Rumors of Russell Westbrook’s demise have been greatly exaggerated. The Washington Wizards point guard struggled mightily to start the season as he scored only 18.9 points per game in his first 19 appearances on what appeared destined to be a lottery team. But the Wizards have rallied of late, and Westbrook is at the center of that resurgence.
Entering Monday, Westbrook had posted a triple-double in 14 of his past 17 games. The Wizards had won 10 of their past 11, and they hoped to keep their winning streak alive on Monday against the San Antonio Spurs. They fell just short in overtime, but Westbrook continued his remarkable stretch of triple-doubles with 22 points, 14 assists and 13 rebounds. That gave him a grand total of 12 triple-doubles in the month of April, breaking a record previously held by Wilt Chamberlain which was set in March of 1968.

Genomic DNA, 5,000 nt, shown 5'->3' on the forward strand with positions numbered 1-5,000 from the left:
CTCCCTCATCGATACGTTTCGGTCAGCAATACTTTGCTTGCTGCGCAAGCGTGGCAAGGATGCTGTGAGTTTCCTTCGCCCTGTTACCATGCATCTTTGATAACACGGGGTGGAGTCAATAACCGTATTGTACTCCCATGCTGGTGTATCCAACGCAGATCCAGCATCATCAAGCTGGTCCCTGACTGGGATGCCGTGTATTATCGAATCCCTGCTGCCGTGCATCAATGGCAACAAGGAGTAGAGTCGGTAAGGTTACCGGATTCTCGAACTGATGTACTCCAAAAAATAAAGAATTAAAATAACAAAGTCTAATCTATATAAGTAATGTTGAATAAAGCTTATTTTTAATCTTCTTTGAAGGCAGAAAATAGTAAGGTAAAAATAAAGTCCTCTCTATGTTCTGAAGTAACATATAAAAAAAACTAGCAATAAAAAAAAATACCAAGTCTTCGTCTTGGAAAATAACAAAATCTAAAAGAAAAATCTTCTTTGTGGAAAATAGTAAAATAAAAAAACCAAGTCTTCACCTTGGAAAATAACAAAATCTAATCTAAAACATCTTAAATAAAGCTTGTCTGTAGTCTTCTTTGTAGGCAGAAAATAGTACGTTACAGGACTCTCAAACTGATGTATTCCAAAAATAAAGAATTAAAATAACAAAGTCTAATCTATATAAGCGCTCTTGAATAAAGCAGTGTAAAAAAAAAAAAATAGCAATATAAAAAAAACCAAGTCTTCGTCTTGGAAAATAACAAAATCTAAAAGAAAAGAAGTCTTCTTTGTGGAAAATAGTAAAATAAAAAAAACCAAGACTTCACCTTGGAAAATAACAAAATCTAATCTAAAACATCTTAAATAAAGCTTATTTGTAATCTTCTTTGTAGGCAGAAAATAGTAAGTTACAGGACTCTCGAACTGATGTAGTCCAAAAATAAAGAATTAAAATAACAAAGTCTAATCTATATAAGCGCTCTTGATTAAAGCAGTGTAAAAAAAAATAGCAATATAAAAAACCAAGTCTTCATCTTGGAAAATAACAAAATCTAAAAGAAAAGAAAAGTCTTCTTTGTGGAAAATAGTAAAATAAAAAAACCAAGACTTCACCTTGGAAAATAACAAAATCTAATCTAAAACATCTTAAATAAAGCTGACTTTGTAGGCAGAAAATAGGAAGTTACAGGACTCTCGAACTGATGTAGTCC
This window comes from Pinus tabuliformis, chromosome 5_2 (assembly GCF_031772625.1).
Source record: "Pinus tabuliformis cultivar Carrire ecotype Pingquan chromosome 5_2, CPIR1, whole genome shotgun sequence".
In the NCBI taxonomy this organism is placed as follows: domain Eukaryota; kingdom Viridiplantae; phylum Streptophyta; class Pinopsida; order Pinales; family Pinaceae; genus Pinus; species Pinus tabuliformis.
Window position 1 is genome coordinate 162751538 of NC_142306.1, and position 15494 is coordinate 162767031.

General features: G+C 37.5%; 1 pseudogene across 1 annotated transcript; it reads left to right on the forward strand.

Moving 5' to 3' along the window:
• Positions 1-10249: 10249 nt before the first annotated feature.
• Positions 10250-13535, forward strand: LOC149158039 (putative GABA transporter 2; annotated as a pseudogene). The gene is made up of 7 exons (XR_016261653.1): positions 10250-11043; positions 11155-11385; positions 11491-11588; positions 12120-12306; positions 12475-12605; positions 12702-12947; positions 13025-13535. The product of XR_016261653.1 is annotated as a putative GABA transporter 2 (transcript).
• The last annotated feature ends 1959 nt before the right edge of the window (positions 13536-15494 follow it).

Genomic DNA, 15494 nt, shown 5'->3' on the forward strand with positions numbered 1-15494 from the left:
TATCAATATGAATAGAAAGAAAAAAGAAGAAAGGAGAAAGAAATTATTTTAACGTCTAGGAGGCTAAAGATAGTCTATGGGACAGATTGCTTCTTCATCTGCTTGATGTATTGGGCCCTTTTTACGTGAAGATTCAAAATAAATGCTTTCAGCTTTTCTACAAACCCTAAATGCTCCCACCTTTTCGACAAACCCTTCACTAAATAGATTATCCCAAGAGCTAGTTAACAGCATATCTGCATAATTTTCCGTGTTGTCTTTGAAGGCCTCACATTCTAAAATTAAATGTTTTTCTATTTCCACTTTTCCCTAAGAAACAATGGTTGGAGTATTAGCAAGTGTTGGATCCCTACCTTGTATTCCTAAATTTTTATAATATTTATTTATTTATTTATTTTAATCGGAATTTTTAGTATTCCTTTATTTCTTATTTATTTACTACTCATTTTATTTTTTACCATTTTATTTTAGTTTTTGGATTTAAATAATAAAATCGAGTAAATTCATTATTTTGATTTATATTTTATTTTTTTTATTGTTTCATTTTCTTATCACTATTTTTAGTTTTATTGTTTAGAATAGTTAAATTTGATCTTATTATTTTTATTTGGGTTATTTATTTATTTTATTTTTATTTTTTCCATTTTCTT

The triple-double was Westbrook’s 30th of the season, but more importantly, it was the 175th of his career. That is now six short of Oscar Robertson’s all-time record of 181, giving Westbrook a legitimate chance of catching up by the end of the season. Even if he doesn’t, Westbrook is only 32 and will likely play several more NBA seasons. The record is going to be his someday.
So will pretty much every other record involving triple-doubles. Westbrook is currently on pace to average a triple-double for the fourth time in the past five seasons. In his entire career, Robertson accomplished the feat only once, during the 1961-62 season. No other player has ever done so, and Westbrook holds the single-season record with 42 triple-doubles during the 2016-17 campaign.
The Wizards have ridden Westbrook’s hot streak back into the playoff picture. They currently lead the Chicago Bulls and Toronto Raptors by one game for the No. 10 spot in the Eastern Conference. If Washington can hold on, no team in the play-in round is going to want to face this version of Westbrook along with Bradley Beal. Westbrook may not be quite the player he once was, but he remains one of the league’s most dangerous all-around players in a single-game setting.
Courtesy: CBS Sports